Steps to formulate an initial Tentative
Diagnosis and Treatment Plan
Do a thorough Psychosocial History
2. Do a Mental Status Examination
3. Develop a Diagnosis using DSM-5
4. Develop Treatment Plan
3 Goals
3 Objectives per Goal (total of 9)
1 Intervention per Objectives (total of 9)
Complete Psychosocial
First: Establish - WHY NOW?
You must be able to describe the presenting
 Listing specific symptoms and complaints
which would justify diagnosis
 You must be able to list the duration of the
symptoms or at least estimate the duration
Second: Review client’s mental
health history
Previous treatment for mental health
 Hospitalization for psychiatric conditions?
 As child involved in family therapy?
 Treatment for substance abuse problemsoutpatient or inpatient?
Third: Determine if client is on
any psychotropic medications
What medications?
 Level of prescription?
 Who prescribed medications?
 For what are the medications
Fourth: Review client’s relevant
medical history
What is current overall physical health of client?
 When was last physical?
 Is there anything currently or in the past
medically accounting for this current mental
health complaint?
Fifth: Review client’s family history
Do a genogram of the family
 Identify psychosocial stressors within the
family structure
 Mental health and/or substance abuse
history with in the family and if
successfully treated
Sixth: Review client’s social history
School history: Failed grades? Academic
success? Social interaction with peers?
Highest academic level attained?
 Community history: Peer group? Current
network of social support? Activities and
interests: sports, hobbies, social functioning?
Seventh: Review client’s
vocational history
Level of current employment and commitment
to current job?
 Relevant past employment history: length of
tenure on past jobs, job hopping, relationships
with work peers?
 Level of satisfaction with current employment?
Eighth: List client’s strengths
Identify those strengths which make the
client a good candidate for successful
therapy to address the “here and now”
mental health problem
 How motivated for therapy is client?
 How insightful to symptoms?
 How psychologically minded is client?
 How verbal and intelligent?
Ninth: List liabilities client brings
to therapy
Level of present social support system?
 Mandated for freely coming to therapy?
 Perceptual problems which could interfere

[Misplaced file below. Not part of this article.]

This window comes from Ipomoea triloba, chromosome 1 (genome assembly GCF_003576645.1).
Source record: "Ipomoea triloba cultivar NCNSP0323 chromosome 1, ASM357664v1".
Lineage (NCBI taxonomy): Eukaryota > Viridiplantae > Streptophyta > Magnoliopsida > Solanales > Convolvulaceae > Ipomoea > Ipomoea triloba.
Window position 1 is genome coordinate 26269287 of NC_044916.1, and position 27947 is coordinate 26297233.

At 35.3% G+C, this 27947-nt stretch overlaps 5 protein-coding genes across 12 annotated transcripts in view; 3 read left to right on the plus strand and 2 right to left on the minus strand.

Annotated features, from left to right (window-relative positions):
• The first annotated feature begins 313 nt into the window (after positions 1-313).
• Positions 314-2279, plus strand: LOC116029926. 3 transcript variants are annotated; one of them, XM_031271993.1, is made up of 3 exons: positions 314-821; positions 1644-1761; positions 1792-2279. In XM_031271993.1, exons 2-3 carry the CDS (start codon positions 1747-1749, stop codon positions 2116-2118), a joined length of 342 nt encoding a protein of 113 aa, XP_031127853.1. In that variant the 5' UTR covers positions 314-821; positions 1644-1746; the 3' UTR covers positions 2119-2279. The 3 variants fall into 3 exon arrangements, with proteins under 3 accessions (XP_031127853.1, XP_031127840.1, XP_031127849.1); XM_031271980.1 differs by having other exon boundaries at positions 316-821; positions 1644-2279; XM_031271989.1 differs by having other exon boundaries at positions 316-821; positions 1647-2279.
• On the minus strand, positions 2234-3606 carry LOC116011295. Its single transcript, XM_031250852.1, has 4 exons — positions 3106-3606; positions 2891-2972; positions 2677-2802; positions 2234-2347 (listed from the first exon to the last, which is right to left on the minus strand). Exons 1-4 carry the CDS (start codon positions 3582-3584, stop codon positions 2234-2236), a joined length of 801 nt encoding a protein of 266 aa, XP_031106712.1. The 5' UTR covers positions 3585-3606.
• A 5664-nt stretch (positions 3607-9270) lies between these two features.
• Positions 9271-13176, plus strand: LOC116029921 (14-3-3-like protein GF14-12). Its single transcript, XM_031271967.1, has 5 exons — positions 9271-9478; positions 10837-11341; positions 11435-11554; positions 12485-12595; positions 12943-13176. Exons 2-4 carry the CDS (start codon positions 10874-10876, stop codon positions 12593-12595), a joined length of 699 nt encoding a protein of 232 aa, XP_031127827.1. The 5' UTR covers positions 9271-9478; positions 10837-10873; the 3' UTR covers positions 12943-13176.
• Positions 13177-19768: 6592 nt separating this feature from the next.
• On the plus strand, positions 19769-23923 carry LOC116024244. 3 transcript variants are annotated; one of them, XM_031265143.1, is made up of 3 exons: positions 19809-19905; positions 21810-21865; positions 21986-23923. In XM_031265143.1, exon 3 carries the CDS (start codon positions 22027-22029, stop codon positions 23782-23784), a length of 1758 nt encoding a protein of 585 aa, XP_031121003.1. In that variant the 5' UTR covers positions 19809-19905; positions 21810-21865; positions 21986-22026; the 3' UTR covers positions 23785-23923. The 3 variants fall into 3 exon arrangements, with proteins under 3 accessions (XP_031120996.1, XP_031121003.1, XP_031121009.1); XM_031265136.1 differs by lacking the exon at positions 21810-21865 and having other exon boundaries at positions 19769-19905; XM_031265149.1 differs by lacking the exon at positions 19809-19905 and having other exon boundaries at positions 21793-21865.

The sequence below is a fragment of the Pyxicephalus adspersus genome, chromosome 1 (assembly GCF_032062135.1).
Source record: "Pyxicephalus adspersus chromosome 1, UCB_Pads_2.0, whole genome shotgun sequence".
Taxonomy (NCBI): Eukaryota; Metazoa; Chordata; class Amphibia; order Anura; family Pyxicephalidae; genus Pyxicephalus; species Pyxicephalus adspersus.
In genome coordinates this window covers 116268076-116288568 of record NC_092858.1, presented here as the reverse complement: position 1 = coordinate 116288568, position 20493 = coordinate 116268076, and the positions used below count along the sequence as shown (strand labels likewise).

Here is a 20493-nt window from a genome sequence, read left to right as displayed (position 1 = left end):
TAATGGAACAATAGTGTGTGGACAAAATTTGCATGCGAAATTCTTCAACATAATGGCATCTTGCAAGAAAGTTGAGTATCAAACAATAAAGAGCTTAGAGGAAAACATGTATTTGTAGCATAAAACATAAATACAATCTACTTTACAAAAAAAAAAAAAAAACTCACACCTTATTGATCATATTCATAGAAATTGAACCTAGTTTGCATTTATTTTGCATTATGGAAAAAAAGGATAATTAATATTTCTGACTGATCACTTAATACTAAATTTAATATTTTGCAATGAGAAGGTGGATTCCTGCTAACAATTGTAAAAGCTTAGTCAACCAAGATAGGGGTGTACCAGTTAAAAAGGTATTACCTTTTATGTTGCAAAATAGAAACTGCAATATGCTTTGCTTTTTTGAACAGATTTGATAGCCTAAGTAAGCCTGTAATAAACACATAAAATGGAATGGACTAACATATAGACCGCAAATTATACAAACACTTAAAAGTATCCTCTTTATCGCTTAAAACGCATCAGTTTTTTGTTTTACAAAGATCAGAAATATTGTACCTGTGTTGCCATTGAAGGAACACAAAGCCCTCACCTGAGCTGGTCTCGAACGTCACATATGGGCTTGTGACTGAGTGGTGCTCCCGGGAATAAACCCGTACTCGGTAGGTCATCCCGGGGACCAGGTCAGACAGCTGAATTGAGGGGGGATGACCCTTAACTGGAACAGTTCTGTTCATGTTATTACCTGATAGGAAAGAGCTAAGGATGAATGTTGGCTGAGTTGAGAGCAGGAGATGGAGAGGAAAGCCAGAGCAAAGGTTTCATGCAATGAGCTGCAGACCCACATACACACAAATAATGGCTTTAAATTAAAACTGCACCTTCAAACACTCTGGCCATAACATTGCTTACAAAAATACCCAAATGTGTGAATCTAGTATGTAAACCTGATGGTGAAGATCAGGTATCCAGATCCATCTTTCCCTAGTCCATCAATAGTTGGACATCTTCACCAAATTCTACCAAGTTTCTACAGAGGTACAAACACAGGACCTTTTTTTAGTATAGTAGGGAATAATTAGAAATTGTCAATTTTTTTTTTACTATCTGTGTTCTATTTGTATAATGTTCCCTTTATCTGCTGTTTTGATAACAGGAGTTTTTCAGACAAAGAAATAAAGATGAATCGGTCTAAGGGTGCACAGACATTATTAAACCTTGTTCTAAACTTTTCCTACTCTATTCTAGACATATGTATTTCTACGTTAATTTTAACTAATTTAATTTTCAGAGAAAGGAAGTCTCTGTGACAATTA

e.g. hearing, vision, etc.
 Risk of decompensating (relapsing) if not
Tenth: Rate Client on ACE Scale
Identify Relevant ACE (Adverse Childhood Experiences)
Abuse http://www.cdc.gov/ace/index.htm
1. Emotional Abuse
2. Physical Abuse
3. Sexual Abuse
4. Emotional Neglect
5. Physical Neglect
Household Dysfunction
6. Mother was treated violently
7. Household substance abuse
8. Household mental illness
9. Parental separation or divorce
10. Incarcerated household member
Eleventh (Optional): Use & Report on Assessments
1. DSM-5 Self-Rated Level 1 Cross-Cutting Symptom
Measure—Adult, 11-17, Parent Report for Children
2. DSM-5 Level 2: Adult Scale by PROMIS: anger,
depression, mania, repetitive thoughts, sleep
disturbance, substance use
3. DSM-5 Level 2: Children Scale by PROMIS (Parent
Report) & 11-17: anger, anxiety, depression,
inattention, irritability, mania, sleep disturbance,
substance use
4. DSM-5 Disorder-Specific Severity Measures
Agoraphobia, Generalized Anxiety, Panic Disorder,
Separation Anxiety, Specific Phobia, Acute Stress, PTSD
5. WHO Disability Measure
World Health Organization Disability Assessment Schedule
6. DSM-5 Personality Inventories
The Personality Inventory for DSM-5 - Adult & Children
7. DSM-5 Early Development & Home Background
Clinician and Parent/Guardian
8. DSM-5 Cultural Formulation Interviews
Patient Health Questionnaire (PHQ)
forms at http://www.phqscreeners.com/
PHQ: assesses Depression, Anxiety, Eating
Disorders and Alcohol Abuse
2. PHQ-9: Depressive Scale from PHQ
3. GAD-7: Anxiety Screener from PHQ
4. PHQ-15: Somatic Symptom Scale from PHQ
5. PHQ-SADS: Includes PHQ-9, GAD-7, PHQ-15
plus panic measure
6. Brief PHQ: PHQ-9 and panic measures plus
items on stressors & women’s health
Step 2:
Mental Status Examination
Mental Health Status Exam
Mental Health Status Exam Rates Client’s:
Orientation to person,
place & time
Activity level
Step 3:
Formulate Tentative Diagnosis
Formulate Tentative Diagnosis
You are ready to make a tentative
Diagnosis using DSM-5 Including:
1. Principal Diagnosis
2. Provisional Diagnosis
3. Other Conditions That May Be a Focus
of Clinical Attention
DSM-5 Diagnosis Model
Use DSM-5 Most Appropriate Classification
Compare client’s symptoms lists with those
contained in DSM-5 to get to most appropriate
tentative Principal diagnosis
Then list any and all secondary Principal diagnoses
if the client’s symptoms match up for them
Also list Provisional Diagnoses if the client’s
presentation allows for these additional diagnoses
List all relevant ICD Codes for Other Conditions
That May Be a Focus of Clinical Attention
Each must be listed with number & description just
like the principal diagnosis
It is important to remember
The Diagnosis given a client is tentative
dependent on gathering more data in future
anticipated treatment
 Diagnoses can ALWAYS be changed to
address changes with the individual’s
presentation & functioning
Impact of DSM-5 for Mental
Health Clinicians
Openings for Integrated Behavioral
Medicine Specialty
2. Openings for Trauma Specialty
3. Openings for Co-Occurring Disorders
Treatment Specialty
Application with Real Cases
You will now break into groups of 4 or 5
members to work on the following five
cases and be prepared to give your
complete DSM-5 Model Diagnosis for
each case
Best of Luck in Using the
My hope is that this helped to get you
ready to use the DSM-5 to show your
competency and clinical expertise in
ways you have never been able to do
given the limitation of the deficiencies of
the previous DSM models.